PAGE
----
The ranch was equipped with water and fuel storage, a bomb shelter, bunkers and other buildings around the compound.
In 1941, the local police raided Murphy’s Ranch and detained the 50-member force left to guard the compound. The structures were left abandoned until the 60’s when they were occupied as an artist’s colony. A forest fire destroyed the site in 1978 and it’s currently abandoned.
The property is owned by the city of Los Angeles and the powerhouse, water tank and gardens are still standing. They’re boarded up and covered in graffiti, but the relic of history can be a great stop while hiking around LA.
6. Centralia, Pennsylvania
Taking a scenic drive to Centralia, Pennsylvania makes the East coast bucket list for strange, abandoned places to see! This ghost town was once a great mining area until the underground coal fires started in 1962.
This now-abandoned town inspired the 2006 horror movie Silent Hill with its eerie existence or should I say non-existence? The town has been burning for over 50 years and is condemned. The zip code of Centralia has been eliminated!
If you visit today, you can still see the smoke seeping out of the earth in certain spots. The abandoned route 61 has become a sightseeing spot known as the graffiti highway.
To get to Centralia, you can take Pennsylvania highways 54 and 61, and Centralia is just 2 miles north of Ashland. When you come to the point where the highway has been rerouted due to the fire, park your vehicle and look around at the old highway.
You should be able to see smoke coming from the larger cracks in the asphalt. For this road trip, bring your picnic basket or stop in Ashland for your dinner because nothing is open in Centralia!
7. Kennicott Mine, Alaska
The Kennicott Mine in the settlement of Kennicott, Alaska, used to be the largest copper mine of the state. Due to its remote location (high up in the wilderness of Wrangell St. Elias National Park) and after years of service, it eventually lost its value since the transportation to the coast took forever and copper could be found cheaper elsewhere.
These days, the old mill building is accessible by a guided tour that will take around 1-2 hrs. Other activities nearby include glacier hiking, rafting, and ice climbing among other adventurous things to do in Alaska. Indeed, Alaska is famous for hosting some of the best outdoor experiences in the US.
As a mining ghost town, Kennicott Mine is located in the heart of Wrangell St. Elias National Park and looks out over the massive Root Glacier. There’s just one way into the park and it’s a not very well maintained gravel road.
Most rental car companies do not allow driving this road with your rental vehicle (not even when it has high clearance!) so your best bet is to either jump on a shuttle bus or do it the proper way: by bush plane.
8. Bannack Ghost Town, Montana
When it comes to the creepiest place in America, no one can miss Bannack Ghost town because of its paranormal stories. This old mining town is located near Grasshopper Creek in Montana. The area is famous as a National Historic Landmark and operates as a state park in the US.
To enter Bannack, follow the easiest way to reach there. From Dillon, you can take the Interstate highway route to quickly reach your destination.
Why it is worth visiting and Background Story of Bannack Ghost Town:
It was famous as a mining town but then moved towards a visiting place and gradually, the town got empty from the residences before 1960. Now, visitors come to explore the unlocked buildings. The Masonic Lodge Old school buildings having antique desks.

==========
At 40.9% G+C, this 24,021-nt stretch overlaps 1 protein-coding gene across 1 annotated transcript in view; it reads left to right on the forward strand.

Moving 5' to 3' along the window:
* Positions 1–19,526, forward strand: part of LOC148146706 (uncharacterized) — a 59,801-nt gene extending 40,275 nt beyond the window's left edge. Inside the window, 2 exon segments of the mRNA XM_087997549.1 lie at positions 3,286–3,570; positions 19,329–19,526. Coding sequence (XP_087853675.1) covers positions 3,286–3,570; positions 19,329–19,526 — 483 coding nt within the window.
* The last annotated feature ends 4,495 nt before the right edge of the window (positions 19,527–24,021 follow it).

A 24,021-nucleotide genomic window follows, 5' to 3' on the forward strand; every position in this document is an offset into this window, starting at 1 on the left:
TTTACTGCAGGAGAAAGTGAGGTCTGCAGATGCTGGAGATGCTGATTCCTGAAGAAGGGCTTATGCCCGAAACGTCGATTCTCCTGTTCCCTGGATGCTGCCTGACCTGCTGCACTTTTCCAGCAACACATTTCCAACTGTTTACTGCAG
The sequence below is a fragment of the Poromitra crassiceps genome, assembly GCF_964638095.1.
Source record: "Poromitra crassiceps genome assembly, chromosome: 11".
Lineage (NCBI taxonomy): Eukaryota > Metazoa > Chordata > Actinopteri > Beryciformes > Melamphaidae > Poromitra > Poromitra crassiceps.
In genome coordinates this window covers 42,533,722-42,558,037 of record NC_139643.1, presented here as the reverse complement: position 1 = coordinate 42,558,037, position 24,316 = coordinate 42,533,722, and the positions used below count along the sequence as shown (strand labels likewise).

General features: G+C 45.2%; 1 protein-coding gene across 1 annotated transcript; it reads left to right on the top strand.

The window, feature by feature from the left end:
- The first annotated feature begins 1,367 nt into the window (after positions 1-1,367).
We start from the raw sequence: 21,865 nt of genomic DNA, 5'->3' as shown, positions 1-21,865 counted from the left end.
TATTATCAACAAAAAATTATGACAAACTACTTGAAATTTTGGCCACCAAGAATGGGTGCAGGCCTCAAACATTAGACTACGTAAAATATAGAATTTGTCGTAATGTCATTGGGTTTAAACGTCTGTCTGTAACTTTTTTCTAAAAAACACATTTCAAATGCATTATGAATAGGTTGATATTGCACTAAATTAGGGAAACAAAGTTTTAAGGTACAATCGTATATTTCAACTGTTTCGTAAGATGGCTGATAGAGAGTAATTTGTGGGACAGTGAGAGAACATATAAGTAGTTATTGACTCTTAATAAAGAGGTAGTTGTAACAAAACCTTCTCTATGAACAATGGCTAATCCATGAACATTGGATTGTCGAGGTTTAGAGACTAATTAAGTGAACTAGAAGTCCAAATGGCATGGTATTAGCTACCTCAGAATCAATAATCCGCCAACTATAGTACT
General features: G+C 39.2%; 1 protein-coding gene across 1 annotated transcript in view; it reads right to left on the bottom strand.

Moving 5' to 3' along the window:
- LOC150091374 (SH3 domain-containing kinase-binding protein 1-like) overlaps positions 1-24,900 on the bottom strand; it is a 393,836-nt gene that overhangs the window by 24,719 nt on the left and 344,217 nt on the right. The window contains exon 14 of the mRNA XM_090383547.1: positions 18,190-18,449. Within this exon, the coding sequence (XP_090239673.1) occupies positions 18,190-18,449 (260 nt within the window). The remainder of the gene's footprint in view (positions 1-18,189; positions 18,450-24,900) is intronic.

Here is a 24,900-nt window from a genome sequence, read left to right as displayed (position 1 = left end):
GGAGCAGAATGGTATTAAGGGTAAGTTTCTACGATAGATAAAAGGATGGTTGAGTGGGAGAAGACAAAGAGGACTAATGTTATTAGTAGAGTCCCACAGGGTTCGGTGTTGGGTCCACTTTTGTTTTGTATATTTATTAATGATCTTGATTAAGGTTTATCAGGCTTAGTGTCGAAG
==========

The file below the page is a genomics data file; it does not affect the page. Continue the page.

Hotel Meade was the first brick court that converted into a hotel. You can see Gallows by climbing up on a hill. Besides that, Skinner’s Saloon, Methodist church, and Bessette House are also ancient historical buildings.
You must travel to Bannack as it will be worth to spend time in such a historic place in Montana. It’s definitely a thing to put on your bucket list experiences in the US!
By Mark – VogaTech
9. Thompson, Utah
Thompson, Utah is a strange little town on the side of the I-70, not too far from Moab. It may not technically be a ghost town now, but it’s pretty close even though there are still people living there! There are no businesses anymore. Just some old, abandoned buildings and a weirdly intriguing vibe. It’s super easy to get to. Just take the exit on the I-70 for Thompson Springs, drive past the 7-11 and you’re there.
The town was basically founded in the late 19th century as a station stop on the Denver and Rio Grande Western Railroad but gained importance in the early 20th century when coal mines in the nearby Sego Canyon started popping up.
Then, like a real-life Cars (the movie) situation, the construction of the I-70 two miles away from Thompson Springs essentially stopped all traffic through the town. This was furthered by moving the passenger train station to nearby Green River in 1997, leading to more economic hardships for the town.
While the fact that it’s mostly a ghost town now might be an interesting draw, most people pass through to see the eerie robot-alien-like pictographs in Sego Canyon.
10. Grossinger’s Catskill Resort Hotel, New York
Grossinger’s Catskill Resort Hotel was a beautiful resort located at the Catskill Mountains in the Town of Liberty, nearby the Libertyvillage, New York. It is just 1h30 northwest of Manhattan. It was one of the largest Borscht belt resorts which primarily catered to the Jewish clients.
Well reaching there is also a wonderful experience. A drive-through the State route 17 witnessing the boarded-up summer camps, Jewish communities and the main streets. Later, you come across the hill where Grossinger’s Catskill Resort is seen on the horizon. This place’s worth visiting in the summer.
The beautiful mountains, pleasant weather, good food, and the eye-popping luxury of the resort beckons people in the resort. It included two Olympic sized pools (one each for indoor and outdoor), an ice-skating rink, and a private ski slope (the first-ever in the world!).
This resort briefly symbolized the vacation revolution of the American Jewish community.
However, in 1986, the Grossinger descendants sold this property and the resort areas closed. The golf course, however, stayed opened till 2017. Unfortunately, due to non-maintenance, it was demolished in July 2018,.
Watch out; there are rumours that this place is haunted! It’s thus perfect to visit around Halloween!
By Tanayesh from ShoeStringTravel.com